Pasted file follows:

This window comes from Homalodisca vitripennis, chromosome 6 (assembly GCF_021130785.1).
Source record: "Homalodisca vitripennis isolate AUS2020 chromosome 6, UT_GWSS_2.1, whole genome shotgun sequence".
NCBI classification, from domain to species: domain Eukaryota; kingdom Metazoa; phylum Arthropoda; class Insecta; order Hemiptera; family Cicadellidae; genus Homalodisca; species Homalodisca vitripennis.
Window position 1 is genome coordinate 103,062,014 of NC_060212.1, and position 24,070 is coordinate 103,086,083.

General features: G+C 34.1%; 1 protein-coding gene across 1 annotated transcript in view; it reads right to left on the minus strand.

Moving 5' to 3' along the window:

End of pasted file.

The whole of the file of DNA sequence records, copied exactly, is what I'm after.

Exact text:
This window comes from Homalodisca vitripennis, chromosome 6 (assembly GCF_021130785.1).
Source record: "Homalodisca vitripennis isolate AUS2020 chromosome 6, UT_GWSS_2.1, whole genome shotgun sequence".
NCBI classification, from domain to species: domain Eukaryota; kingdom Metazoa; phylum Arthropoda; class Insecta; order Hemiptera; family Cicadellidae; genus Homalodisca; species Homalodisca vitripennis.
Window position 1 is genome coordinate 103,062,014 of NC_060212.1, and position 24,070 is coordinate 103,086,083.

General features: G+C 34.1%; 1 protein-coding gene across 1 annotated transcript in view; it reads right to left on the minus strand.

Moving 5' to 3' along the window: